Zimbabwe

Doctor examining a HIV patient at Newlands Clinic in Harare.

INTEREST Conference: Hypertension Care

Our research team at Newlands Clinic examined how Hypertension is prevailed and treated in Zambia and Zimbabwe. The study showed that many adults are suffering from the condition. Hypertension has a bad impact on heart and blood vessels health. Our team presented its findings at the INTEREST conference in Kampala, Uganda.

Hypertension Care Cascade

more...
Nurse taking blood from a HIV patient at Newlands Clinic in Zimbabwe.

INTEREST Conference: Mortality Causes

Our team examined changes in mortality between 2010 and 2020 at Newlands Clinic. While fewer deaths from infectious diseases occurred, the ones from non-communicable diseases, and malignancies increased. Therefore, prevention, early diagnosis, and early treatment get more crucial preventing early deaths. Our team presented the poster at the INTEREST conference in Kampala, Uganda.

Mortality Causes Newlands Clinic

more...

2021 Annual Report

Newlands Clinic is treating more than 7,000 patients with HIV. Thanks to our donors, we kept our doors open despite the corona pandemic. Read now what kept us busy during the past year.

2021 Annual Report

Dr Celophas Chimbetete training healthcare workers in HIV management at Newlands Clinic in Harare.

Training Calendar 2022

Are you interested in HIV management training? Gain valuable knowledge for your professional development as a healthcare worker. Check out our training calendar 2022 or join our online training in February. For more information, click here or contact our training coordinator.


Training Calendar 2022
Online Training February

Study: Linkage, HIV and cancer

Our research team examined cancer diagnoses among people living with HIV at Newlands Clinic. The most common cancer types were those related to infections. They found that vaccination, regular screening, and starting HIV treatment early, before the immune system is severely weakened, may help prevent cancer among people living with HIV in Zimbabwe.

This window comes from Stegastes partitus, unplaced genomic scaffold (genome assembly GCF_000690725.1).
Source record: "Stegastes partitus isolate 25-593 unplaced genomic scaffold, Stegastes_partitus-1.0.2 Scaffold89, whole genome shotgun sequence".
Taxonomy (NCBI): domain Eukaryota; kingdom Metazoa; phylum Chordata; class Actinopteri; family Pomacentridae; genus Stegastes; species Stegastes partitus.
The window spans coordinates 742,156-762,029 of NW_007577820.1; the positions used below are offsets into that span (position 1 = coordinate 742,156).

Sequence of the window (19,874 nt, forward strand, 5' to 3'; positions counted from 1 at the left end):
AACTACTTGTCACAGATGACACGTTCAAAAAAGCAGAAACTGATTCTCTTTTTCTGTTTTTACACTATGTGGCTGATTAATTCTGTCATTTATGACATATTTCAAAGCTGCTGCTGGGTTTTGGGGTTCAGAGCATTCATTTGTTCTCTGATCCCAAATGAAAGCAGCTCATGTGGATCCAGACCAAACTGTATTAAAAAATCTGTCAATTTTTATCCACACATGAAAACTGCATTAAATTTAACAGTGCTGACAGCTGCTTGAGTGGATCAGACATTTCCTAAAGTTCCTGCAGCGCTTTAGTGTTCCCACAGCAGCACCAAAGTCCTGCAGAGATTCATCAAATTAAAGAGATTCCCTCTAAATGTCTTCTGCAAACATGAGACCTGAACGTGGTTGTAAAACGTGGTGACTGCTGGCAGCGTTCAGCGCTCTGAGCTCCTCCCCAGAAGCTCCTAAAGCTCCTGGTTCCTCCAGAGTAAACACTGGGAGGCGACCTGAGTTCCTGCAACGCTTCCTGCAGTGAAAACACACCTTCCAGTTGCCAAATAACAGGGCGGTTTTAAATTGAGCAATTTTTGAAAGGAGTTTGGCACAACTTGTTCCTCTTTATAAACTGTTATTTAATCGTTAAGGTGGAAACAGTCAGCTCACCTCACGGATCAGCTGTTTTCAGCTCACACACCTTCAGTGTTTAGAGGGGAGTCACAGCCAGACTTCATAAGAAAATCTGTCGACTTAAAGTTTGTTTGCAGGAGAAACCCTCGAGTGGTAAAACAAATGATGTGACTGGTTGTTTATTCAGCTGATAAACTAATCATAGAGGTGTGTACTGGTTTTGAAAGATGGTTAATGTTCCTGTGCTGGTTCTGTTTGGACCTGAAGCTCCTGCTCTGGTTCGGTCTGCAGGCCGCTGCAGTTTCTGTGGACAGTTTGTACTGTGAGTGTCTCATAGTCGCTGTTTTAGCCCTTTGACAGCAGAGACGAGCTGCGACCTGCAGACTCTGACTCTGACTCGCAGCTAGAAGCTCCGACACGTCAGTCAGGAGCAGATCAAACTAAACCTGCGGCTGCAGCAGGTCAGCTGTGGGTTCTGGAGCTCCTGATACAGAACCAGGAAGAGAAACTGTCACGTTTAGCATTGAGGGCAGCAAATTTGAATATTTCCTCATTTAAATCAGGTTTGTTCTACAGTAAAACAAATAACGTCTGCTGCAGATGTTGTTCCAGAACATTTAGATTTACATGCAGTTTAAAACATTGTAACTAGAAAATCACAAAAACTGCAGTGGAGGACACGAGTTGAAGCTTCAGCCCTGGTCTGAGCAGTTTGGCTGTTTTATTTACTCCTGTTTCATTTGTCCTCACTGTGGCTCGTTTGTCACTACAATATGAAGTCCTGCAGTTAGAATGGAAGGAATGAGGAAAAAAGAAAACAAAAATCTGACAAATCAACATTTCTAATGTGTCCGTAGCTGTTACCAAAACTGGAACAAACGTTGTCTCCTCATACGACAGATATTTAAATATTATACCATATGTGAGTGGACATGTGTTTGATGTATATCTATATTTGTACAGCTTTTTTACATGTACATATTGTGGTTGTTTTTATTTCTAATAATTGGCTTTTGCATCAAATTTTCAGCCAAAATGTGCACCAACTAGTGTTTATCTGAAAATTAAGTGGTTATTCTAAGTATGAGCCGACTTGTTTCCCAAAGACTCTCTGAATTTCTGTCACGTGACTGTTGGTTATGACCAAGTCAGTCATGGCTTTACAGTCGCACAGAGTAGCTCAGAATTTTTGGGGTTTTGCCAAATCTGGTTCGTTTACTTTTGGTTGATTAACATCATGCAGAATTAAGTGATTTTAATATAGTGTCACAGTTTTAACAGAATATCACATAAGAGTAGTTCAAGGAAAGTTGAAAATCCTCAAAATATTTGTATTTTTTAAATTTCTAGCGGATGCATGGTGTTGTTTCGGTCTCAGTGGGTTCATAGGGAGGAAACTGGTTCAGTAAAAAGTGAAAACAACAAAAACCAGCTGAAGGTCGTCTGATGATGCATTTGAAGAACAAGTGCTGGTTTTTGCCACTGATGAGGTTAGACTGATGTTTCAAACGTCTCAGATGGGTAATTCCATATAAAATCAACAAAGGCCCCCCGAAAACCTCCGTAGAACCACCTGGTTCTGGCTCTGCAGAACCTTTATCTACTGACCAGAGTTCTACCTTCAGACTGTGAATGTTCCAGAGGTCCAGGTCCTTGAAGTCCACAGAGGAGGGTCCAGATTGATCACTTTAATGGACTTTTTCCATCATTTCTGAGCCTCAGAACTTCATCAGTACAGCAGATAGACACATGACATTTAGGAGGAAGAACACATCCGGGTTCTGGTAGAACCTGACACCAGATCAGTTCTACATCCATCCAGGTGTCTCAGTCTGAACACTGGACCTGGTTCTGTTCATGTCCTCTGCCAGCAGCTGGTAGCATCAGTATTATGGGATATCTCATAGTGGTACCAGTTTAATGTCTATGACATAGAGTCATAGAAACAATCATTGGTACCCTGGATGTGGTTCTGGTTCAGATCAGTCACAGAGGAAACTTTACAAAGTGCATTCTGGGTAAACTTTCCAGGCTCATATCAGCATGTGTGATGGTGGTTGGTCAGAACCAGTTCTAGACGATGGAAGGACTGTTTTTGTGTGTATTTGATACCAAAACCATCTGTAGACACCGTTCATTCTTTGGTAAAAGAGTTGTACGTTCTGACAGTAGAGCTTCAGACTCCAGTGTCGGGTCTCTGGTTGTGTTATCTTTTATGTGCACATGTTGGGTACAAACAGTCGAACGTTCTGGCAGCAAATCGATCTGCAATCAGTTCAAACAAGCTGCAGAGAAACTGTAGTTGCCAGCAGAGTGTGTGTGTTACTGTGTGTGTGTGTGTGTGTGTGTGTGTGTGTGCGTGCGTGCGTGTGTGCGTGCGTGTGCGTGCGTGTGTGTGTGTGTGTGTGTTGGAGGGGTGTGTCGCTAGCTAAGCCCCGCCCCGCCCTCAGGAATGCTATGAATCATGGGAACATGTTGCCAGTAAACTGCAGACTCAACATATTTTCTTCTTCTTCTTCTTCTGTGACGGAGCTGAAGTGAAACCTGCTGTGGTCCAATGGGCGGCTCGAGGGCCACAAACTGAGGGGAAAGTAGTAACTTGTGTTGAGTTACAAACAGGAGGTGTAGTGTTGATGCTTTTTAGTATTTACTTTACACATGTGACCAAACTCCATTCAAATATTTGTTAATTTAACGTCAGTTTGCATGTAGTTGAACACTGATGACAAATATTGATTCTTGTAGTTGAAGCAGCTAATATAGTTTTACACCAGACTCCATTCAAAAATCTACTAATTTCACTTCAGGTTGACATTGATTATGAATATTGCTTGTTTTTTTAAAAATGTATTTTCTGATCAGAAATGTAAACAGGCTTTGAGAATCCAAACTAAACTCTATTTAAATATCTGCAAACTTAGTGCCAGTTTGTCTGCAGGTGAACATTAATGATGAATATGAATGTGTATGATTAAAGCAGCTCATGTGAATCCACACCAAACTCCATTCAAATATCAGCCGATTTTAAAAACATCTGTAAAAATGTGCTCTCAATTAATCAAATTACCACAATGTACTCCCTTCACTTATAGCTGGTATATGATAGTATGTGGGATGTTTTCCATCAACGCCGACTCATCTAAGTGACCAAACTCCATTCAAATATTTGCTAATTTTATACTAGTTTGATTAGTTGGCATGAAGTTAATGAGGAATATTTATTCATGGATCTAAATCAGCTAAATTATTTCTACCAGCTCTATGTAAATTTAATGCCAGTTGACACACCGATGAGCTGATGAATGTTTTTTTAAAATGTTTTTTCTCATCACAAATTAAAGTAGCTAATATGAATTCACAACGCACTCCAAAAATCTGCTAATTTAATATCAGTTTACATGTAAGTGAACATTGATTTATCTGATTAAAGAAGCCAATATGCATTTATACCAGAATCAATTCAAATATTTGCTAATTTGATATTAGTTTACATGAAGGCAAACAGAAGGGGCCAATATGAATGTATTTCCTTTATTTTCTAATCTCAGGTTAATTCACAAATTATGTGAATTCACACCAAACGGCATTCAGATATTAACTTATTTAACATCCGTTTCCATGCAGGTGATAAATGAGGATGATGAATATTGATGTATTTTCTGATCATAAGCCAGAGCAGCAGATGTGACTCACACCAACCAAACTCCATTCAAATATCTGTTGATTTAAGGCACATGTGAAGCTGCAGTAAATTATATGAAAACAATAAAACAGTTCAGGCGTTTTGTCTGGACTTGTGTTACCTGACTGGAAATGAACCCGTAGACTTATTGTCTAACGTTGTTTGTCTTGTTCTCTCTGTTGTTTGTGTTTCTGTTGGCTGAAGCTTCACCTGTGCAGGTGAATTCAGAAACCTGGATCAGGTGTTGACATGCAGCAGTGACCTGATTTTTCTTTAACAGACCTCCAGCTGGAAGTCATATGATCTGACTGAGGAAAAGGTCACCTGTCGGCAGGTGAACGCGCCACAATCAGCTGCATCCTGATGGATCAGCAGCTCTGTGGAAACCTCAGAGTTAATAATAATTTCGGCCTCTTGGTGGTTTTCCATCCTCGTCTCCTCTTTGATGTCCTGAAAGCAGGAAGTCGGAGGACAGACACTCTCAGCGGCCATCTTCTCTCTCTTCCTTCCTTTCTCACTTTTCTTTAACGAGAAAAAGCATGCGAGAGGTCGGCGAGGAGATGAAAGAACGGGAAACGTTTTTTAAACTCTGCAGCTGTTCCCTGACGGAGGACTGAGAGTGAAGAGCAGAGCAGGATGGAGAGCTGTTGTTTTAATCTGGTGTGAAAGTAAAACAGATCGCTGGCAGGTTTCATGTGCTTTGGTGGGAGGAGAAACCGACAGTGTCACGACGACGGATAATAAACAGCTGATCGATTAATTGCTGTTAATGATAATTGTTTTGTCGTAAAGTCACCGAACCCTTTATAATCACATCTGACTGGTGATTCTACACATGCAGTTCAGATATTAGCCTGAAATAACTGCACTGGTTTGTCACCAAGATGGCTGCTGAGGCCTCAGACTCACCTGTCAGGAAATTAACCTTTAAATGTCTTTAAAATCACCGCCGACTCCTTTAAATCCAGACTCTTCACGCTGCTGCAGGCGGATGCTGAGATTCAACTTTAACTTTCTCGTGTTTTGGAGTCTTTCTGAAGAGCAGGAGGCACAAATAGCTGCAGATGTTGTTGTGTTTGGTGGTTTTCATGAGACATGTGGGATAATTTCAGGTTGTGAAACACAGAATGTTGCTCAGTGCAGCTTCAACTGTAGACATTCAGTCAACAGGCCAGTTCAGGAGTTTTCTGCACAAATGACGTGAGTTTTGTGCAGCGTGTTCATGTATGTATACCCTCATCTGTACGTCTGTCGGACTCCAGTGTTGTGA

more...

Anniversary Training Center

Ten years ago, we opened with the support from the Bernhart-Matter-Stiftung our Newlands Clinic Training Center. More than 7 000 doctors and health care workers participated in our training courses in HIV/Aids management. Together we are continuing to share our lifesaving knowledge with local professionals and to expand our training offers. For example, with our new course format such as online training.

COVID-19 Effects and Response: A Gendered Perspective

The COVID-19 pandemic has and continues to have distressing impacts on every sphere of life in communities across the globe. However, women and girls have arguably been disproportionately affected (Brookings, 2020). As with most complex public health emergencies, the gender disparities of the pandemic pose a threat to exacerbating pre-existing inequalities particularly in resource limited countries (WANEP, 2020). This paper highlights the health, economic, social, and educational costs on African women and girls in the ongoing pandemic and makes possible recommendations for effective engagement.

more...
covid-19 screening, clinic, medical staff, patient

Update: Situation at Newlands Clinic Coronavirus

While coronavirus is still dominating the world, Newlands Clinic is keeping its safety measures in place to minimize the infection risk as much as possible. Read all about the latest developments.

more...
tuberculosis, research, zimbabwe, hiv, aids, ruedi luethy foundation, newlands clinic, actagainstaids, abstract, science, conference

Tuberculosis prevention research

Our pharmacist Tinashe Mudzviti compared therapies for people with HIV/Aids to prevent an infection with Tuberculosis because they are at an increased risk. We screen all our patients at each consultation. He and his fellow researchers Samuel Makhaza and Samuel Gavi summed up the results in an abstrac and presented it in a virtual conference on how to bridge the gap between tuberculosis research and the policy in Zimbabwe.

Abstract Makhaza S, Gavi S and Mudzviti T